Salman Rushdie supports Leeds United after Massimo Cellino changes board

Image copyright Getty Images Image caption Rushdie says he supports United after asking for an explanation about the removal of silverware

British author Salman Rushdie told BBC Sport he supports Leeds United after the dismissal of Mr Bates.

The club’s owner Massimo Cellino has ordered the creation of a new squad, based entirely on youth players.

The takeover finally came to a head on Tuesday when Bates and fellow director Adam Pearson resigned from the board.

“Obviously I’ve spent a lot of time in this city,” Rushdie told BBC World Service Sport Extra.

“There is a lot of recognition that there has been chaos here in the last four or five years.

“I wish it would end and I think there will be a lot of money spent, a lot of talent recognised at a young age. It will have to be a completely new club but it has to have the right personality and the right approach.”

Former Leeds owner Bates had not attended Leeds’ last three matches in 2018, which had already led to a UEFA club licence review, which found the club in contravention of club licensing rules.

Cellino, who controls three Italian clubs and co-owns Pescara with American businessman Ira Rennert, had previously threatened to sell the club following disputes with the club’s board and in the court system.

He said the changes will finally allow Leeds to “focus on playing and giving out winning performances, whatever team we put out”.

Cellino’s business partner and advisor Vince Power, who was appointed as general manager last summer, has also been sacked.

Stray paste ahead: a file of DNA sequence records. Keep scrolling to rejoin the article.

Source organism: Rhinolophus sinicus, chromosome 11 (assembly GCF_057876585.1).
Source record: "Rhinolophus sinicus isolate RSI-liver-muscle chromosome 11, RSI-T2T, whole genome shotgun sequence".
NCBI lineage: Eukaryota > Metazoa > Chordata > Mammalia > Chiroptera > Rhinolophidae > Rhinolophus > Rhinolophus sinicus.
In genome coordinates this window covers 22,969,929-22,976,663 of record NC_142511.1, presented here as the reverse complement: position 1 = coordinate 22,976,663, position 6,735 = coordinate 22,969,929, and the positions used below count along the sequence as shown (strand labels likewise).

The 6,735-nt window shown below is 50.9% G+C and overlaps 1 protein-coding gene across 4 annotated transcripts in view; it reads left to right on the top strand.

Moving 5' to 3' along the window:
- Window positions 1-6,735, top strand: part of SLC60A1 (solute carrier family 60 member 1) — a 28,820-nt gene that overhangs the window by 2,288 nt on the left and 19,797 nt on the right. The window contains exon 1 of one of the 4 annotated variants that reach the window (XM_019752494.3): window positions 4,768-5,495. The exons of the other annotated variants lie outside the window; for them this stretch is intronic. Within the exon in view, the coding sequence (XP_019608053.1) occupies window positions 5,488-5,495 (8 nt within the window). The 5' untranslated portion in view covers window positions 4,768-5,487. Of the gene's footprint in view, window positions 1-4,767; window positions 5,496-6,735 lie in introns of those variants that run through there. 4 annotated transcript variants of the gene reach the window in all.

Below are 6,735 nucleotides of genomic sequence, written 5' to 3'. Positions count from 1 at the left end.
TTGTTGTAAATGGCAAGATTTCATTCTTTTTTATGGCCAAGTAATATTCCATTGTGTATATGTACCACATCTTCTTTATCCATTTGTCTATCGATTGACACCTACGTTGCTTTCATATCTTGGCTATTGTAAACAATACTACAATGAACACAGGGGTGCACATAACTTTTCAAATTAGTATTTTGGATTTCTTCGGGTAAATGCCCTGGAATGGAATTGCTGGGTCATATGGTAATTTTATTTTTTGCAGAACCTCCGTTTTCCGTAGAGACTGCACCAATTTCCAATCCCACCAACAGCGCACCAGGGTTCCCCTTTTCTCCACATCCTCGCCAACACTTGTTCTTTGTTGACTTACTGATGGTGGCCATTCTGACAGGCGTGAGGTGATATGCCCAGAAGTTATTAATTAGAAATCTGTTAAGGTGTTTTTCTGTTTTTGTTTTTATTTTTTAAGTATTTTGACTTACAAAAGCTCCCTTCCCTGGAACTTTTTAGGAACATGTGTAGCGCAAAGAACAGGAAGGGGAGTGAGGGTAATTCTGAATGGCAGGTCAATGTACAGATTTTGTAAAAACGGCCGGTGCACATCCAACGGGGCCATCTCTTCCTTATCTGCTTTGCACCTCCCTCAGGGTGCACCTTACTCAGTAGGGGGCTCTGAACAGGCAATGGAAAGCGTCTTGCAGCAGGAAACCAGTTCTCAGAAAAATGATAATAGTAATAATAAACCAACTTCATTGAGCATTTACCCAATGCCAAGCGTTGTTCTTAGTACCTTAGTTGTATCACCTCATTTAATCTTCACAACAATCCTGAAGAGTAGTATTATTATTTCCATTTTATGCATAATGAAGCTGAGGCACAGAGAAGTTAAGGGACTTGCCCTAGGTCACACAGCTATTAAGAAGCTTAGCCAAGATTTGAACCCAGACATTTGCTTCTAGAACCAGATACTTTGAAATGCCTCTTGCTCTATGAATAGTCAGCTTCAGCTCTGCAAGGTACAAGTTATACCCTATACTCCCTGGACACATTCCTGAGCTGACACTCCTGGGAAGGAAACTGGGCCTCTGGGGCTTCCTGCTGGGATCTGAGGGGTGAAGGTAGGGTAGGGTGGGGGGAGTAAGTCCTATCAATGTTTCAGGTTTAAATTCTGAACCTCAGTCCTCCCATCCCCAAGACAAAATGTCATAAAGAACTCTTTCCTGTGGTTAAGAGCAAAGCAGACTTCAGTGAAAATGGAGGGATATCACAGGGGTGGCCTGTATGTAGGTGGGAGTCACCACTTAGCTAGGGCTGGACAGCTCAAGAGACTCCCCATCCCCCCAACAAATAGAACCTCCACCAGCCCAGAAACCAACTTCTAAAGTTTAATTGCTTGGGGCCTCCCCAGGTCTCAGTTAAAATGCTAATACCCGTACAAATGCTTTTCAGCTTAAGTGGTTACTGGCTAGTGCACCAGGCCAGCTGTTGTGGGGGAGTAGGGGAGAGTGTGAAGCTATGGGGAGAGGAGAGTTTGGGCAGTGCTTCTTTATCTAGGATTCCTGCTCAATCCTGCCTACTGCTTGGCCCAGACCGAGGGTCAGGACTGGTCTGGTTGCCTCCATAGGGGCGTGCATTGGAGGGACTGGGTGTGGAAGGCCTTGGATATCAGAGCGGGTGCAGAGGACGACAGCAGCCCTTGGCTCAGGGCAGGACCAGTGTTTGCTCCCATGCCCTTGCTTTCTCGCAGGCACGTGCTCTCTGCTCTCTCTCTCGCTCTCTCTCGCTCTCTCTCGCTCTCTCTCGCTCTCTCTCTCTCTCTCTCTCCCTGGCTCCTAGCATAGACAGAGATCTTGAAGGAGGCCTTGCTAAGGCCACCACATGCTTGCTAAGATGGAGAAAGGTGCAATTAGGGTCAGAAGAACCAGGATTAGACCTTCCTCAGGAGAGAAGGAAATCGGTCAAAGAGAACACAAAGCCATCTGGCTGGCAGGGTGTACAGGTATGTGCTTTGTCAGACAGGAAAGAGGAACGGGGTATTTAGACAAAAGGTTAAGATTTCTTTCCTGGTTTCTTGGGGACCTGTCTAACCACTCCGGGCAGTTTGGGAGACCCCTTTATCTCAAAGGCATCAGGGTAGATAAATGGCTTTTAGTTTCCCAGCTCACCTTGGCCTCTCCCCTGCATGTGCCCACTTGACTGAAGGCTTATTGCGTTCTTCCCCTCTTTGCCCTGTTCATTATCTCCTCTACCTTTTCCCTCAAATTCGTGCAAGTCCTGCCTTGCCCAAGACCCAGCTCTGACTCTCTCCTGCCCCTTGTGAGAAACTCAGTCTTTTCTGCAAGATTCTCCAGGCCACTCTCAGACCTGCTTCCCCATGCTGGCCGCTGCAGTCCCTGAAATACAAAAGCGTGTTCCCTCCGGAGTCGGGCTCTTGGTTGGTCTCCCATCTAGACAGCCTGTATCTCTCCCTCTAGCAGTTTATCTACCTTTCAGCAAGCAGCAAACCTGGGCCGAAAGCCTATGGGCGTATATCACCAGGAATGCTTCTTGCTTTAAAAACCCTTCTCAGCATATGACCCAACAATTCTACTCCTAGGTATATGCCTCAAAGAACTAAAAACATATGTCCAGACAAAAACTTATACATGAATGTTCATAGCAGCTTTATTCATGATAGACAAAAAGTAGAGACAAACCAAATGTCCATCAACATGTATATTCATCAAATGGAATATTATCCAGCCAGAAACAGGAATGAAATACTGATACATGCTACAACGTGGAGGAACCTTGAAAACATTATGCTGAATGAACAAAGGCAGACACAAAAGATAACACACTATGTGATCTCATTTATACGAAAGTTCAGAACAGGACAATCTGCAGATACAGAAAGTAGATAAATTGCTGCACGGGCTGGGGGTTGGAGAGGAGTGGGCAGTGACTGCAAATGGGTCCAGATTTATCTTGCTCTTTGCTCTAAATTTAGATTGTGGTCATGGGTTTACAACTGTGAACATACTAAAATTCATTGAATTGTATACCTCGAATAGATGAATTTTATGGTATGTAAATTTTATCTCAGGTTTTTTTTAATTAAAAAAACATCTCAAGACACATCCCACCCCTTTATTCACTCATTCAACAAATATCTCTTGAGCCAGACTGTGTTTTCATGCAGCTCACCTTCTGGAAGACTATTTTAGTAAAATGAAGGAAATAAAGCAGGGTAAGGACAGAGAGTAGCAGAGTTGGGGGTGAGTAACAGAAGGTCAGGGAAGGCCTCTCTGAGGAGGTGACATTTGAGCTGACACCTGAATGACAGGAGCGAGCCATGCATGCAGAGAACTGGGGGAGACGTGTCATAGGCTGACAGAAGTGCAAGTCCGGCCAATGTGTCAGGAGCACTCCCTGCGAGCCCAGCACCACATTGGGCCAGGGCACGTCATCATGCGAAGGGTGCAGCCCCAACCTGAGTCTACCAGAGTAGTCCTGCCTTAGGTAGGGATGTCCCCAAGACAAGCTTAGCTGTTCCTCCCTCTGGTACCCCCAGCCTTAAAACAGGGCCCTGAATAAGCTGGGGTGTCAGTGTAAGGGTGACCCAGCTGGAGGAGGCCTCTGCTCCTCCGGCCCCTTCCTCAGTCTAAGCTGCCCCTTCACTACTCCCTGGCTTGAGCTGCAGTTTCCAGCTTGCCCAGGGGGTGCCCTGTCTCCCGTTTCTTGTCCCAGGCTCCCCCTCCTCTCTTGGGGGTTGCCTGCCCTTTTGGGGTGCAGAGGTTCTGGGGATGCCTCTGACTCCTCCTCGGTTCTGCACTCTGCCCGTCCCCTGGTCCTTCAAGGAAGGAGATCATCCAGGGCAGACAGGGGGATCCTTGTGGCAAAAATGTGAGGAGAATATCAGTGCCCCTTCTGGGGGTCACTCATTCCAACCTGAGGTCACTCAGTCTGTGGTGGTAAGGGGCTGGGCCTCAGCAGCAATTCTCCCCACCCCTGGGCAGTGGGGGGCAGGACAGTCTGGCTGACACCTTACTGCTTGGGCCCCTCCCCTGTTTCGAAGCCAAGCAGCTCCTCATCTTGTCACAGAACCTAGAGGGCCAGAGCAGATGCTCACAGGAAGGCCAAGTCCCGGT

Vince Power’s dismissal comes after a BBC Sport investigation revealed a link between Leeds chairman Massimo Cellino and an Italian criminal trial in 2014

United legend Dave Hockaday has been appointed head coach, bringing to an end an 11-game spell as caretaker following Neil Redfearn’s departure in May.

The Italian has admitted he will move on after his contract expired on Saturday.

Image copyright Getty Images Image caption Hockaday (left) played for Leeds from 1978 to 1983, helping them win the League Cup in 1984

Talks on ending the boardroom dispute were reported to have started on Friday.

Cellino had been in talks with Massimo Cervelli, a former chairman of the San Pietro di Siena club, who is a half-brother of former player Masimo Cervelli, about buying a stake in Leeds in 2016.

But the deal collapsed because Cellino said he was not allowed to move from Italy.

But Cellino is understood to be in discussions with Cellino’s brother, Mario, over possibly buying a minority stake in the club.

Cardiff-born Cellino owns Genoa and Pescara in Italy and now divides his time between the countries.

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